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I need to compute the matrix of differences of a vector, just like here in section "Matrix of differences". Is that actually correct? I thought that, in order to add up (or subtract) two vector/matrices they had to have the same dimensions.

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up vote 1 down vote accepted

That's not a "real" matrix/vector difference. It's just a particular operation, a non-standard way to represent inside a matrix all the differences between the components of two vectors.

If you want to write it using correct/standard matrix operations, you could write

$A = u x^t - y u^t $

where $u^t = (1, 1, 1... )$ is an all-ones vector, and $x$, $y$, are your vectors, represented as column matrices.

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It is correct as written, but it's a notational problem. Usually one uses a symbol to denote that we are interested in the matrix of differences, perhaps something like $(u,v)_{diff} = $ some matrix.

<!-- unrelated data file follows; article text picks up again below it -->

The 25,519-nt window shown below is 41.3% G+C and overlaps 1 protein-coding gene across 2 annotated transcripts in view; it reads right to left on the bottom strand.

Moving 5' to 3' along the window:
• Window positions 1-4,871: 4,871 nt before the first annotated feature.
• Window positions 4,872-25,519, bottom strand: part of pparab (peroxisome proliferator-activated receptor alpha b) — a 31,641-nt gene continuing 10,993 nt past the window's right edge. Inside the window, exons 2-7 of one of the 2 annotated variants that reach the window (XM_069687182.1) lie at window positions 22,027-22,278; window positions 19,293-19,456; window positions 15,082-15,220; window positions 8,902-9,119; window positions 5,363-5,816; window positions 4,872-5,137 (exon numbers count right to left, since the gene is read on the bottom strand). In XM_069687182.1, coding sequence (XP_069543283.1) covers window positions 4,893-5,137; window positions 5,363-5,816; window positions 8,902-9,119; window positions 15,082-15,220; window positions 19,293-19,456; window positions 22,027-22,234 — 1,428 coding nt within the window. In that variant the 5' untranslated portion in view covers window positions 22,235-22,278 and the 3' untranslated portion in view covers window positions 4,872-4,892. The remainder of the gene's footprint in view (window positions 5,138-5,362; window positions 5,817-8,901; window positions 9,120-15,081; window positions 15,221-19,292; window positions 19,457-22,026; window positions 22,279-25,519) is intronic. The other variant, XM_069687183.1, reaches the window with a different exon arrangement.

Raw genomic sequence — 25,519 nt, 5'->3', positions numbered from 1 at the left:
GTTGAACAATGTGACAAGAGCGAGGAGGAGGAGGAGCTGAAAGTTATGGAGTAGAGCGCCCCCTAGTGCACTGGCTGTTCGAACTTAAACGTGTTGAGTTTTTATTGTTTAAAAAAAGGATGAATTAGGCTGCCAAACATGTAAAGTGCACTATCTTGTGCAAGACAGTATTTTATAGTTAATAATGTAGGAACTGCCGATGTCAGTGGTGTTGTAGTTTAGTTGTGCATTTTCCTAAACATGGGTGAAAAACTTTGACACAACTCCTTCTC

On the other hand, you are correct - when adding or subtracting matrices, they should be of the same dimension. I would say that his use of the simple minus sign is a slight abuse of notation here, but that happens from time to time.

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You are not "really" taking the difference of two matrices, at least not in the sense of addition of matrices (which usually requires the two matrices to be the same size).

Instead, the "$-$" symbol here represents a different operation (alas for the confusion), in which you consider to $n$-tuples and construct a matrix whose entries are all possible differences. So the $-$ symbol you are seeing is not the symbol that represents subtraction of matrices in the usual sense.

If we use a different symbol, say $\ominus$, it might be clearer. We define $\ominus$ as an operation that takes an $n\times 1$ vector and a $1\times n$ vector, and whose result is an $n\times n$ matrix, as follows: $$\left(\begin{array}{c}a_1\\ \ldots\\ a_n\end{array}\right)\ominus \left(b_1,\ldots,b_n\right) = \left(\begin{array}{cccc} a_1-b_1 & a_1-b_2 & \cdots & a_1-b_n\\ a_2-b_1 & a_2-b_2 & \cdots & a_2-b_n\\ \vdots & \vdots & \ddots & \vdots\\ a_n-b_1 & a_n-b_2 & \cdots & a_n-b_n \end{array}\right);$$ that is, the $ij$th entry of $\mathbf{v}\ominus \mathbf{w}$ is $v_i-w_j$.

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